Salvadoran Coffee: A Brief History Lesson

To understand how this came to pass, first you’re going to need a little context.

El Salvador became the world’s third-largest coffee producer during the 1970s, and by the 1980s this industry sector was responsible for 50% of the nation’s GDP. Fortunes big and small were based on the ‘golden bean’, as it was called.

At that time, while economic growth increased, economic inequality reached new lows. The top five percent of the population received 38% percent of the total national income and under two percent owned more than half of the valuable agricultural land.

A 12-year civil war erupted in 1980, driving the country backwards drastically. Now, 24 years after the war ended, a stalled coffee industry is on its last legs. But is it just the war that’s preventing the Salvadoran industry from thriving?

Apaneca-Ilamatepec mountain range in Western El Salvador.

Part of the Apaneca-Ilamatepec mountain range in Western El Salvador. Credit: Á. Castro.

Why is the Salvadoran Coffee Industry Struggling?

There are nationwide structural causes as to why the coffee industry has faded, as well as several industry-specific reasons. We’re going to have a look at ten of the most important factors.

1. Weak National Policy

Historically, El Salvador has lacked an integral set of public policies regarding economic, social, and environmental development in rural areas. And even after the war had ended, the economic model excluded agricultural industries as growth and development drivers.

The current government has recently implemented measures to support the coffee industry, such as donations of pest-resistant coffee plants, technical assistance, and pesticide control. Yet these reforms, while very welcome, are not enough to revive the industry.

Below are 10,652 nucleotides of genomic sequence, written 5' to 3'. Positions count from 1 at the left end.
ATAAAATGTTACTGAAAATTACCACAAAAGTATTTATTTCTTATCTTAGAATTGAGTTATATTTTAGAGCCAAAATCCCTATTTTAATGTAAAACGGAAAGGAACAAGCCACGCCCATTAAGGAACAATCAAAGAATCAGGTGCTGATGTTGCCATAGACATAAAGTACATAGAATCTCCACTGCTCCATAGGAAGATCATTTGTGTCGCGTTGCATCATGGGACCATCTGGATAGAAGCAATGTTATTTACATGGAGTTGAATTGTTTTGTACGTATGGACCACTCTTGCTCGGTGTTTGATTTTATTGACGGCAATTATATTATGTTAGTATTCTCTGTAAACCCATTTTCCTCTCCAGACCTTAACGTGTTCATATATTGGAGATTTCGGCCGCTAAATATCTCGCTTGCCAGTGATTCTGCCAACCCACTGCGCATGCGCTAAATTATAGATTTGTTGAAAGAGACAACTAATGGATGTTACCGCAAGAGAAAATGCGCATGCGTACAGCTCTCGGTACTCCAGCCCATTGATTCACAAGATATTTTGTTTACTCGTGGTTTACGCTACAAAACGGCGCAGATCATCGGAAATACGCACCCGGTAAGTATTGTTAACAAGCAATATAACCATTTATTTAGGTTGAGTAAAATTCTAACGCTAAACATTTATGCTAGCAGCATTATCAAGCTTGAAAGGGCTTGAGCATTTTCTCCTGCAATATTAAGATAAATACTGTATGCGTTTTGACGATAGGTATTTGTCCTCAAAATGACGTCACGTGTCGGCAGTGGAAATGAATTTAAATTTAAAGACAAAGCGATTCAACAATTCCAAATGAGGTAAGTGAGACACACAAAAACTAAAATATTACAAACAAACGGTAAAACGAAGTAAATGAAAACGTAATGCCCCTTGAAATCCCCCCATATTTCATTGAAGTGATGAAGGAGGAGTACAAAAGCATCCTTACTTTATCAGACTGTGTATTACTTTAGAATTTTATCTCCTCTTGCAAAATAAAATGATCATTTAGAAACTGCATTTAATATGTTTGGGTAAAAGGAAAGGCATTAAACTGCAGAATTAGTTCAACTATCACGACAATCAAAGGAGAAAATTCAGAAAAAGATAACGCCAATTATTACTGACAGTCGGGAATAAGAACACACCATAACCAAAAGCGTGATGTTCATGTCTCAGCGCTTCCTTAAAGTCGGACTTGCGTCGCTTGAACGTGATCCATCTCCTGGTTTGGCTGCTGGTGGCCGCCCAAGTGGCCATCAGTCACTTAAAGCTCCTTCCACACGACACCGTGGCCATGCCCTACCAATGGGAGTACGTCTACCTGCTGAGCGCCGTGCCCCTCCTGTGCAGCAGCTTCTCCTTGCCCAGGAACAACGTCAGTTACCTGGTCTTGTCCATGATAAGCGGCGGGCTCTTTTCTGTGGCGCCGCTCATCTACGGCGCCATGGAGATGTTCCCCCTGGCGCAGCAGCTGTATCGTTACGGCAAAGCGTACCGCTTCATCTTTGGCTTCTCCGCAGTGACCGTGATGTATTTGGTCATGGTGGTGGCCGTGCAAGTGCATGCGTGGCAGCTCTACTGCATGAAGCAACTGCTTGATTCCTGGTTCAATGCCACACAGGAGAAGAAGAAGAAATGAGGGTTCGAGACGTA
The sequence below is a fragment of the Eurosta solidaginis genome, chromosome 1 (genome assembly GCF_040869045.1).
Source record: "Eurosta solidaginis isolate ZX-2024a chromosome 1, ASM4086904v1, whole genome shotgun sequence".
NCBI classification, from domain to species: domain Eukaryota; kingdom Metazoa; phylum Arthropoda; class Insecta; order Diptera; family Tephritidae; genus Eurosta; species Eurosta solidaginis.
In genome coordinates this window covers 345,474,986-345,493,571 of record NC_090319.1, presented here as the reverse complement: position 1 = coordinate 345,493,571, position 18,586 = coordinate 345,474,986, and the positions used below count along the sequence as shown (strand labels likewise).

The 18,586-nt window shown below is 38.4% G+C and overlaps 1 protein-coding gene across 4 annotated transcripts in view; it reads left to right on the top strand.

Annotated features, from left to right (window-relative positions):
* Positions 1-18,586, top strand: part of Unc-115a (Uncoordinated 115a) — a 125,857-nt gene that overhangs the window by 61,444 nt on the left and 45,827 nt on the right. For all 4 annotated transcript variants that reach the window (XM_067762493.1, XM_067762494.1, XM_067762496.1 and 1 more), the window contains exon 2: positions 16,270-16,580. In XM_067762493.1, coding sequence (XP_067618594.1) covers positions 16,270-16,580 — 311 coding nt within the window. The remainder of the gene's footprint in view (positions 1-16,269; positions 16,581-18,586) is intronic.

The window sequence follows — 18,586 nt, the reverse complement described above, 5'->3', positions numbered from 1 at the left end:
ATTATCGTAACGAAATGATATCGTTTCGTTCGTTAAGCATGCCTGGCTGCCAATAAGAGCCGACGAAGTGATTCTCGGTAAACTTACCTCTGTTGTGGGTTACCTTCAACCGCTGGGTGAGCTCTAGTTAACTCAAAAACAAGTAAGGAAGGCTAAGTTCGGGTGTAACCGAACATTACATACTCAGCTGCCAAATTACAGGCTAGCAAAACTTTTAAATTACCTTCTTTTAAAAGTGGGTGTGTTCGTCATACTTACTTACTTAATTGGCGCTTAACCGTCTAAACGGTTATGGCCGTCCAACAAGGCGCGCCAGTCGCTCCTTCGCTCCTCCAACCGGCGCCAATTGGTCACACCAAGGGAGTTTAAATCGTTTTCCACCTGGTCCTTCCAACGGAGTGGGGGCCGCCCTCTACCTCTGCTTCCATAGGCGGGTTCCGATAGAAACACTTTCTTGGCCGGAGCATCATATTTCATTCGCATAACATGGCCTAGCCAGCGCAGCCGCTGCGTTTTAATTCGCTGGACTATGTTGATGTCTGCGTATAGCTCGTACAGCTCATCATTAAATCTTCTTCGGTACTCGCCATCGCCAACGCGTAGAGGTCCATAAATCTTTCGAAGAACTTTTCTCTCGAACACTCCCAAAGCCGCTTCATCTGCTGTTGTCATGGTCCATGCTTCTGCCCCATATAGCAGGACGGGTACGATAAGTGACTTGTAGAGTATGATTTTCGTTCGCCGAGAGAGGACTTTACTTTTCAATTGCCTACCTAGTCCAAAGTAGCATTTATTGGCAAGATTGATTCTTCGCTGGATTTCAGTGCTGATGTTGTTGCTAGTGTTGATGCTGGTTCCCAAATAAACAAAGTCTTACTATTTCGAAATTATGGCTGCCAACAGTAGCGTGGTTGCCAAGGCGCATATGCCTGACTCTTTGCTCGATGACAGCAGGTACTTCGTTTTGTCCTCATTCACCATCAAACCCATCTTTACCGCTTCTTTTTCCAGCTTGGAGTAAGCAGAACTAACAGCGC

2. Climate Change

Erratic weather patterns and phenomena such as ‘El Niño’ and ‘La Niña’ have become strong threats to agriculture.

They have caused shifts in the agricultural cycle, diminishing productivity and exposing crops to new, mutated versions of diseases like coffee rust. Farmers are still learning to adapt in order to limit the risks attached to climate change.

3. High Levels of Insecurity

El Salvador has a history of violence that can affect coffee farmers. In 2015 alone, nearly 6,500 people were murdered.

Thousands of businesses, both big and small, are extorted by criminal gangs that fight each other for territorial control. This even includes some rural areas, such as coffee farms. And some farms have even been abandoned as a result.

coffee flowers

These coffee flowers release a jasmine-like scent. Credit: Á. Castro.

4. Fractured Land Ownership

A poorly implemented land reform in 1980 was undertaken to prevent civil war, reduce social tension, and bring about economic equality. Unfortunately, this failed.

Now, according to the governmental 2008 agricultural census, there are 16,995 coffee farmers; 52% of them  own under 2.1 hectares. This highly fragmented land ownership structure makes it difficult to implement policies and reach economies of scale, despite the existence of cooperatives of different sizes.

5. Poor Access to Financing

Coffee production is a serious risk for lending institutions. And so, commercial private banks (about 90% of the entire banking system in El Salvador) do not lend to coffee farmers anymore. Very few government-owned banks do either – and if they do, it’s on undesirable terms.

What’s more, farmers carry long-term debt that will prevent them from making significant progress.

Port of Acajutla

View of the Pacific Ocean and the Port of Acajutla from the Apaneca-Ilamatepec mountain range. Credit: Á. Castro.

6. Limited Business Understanding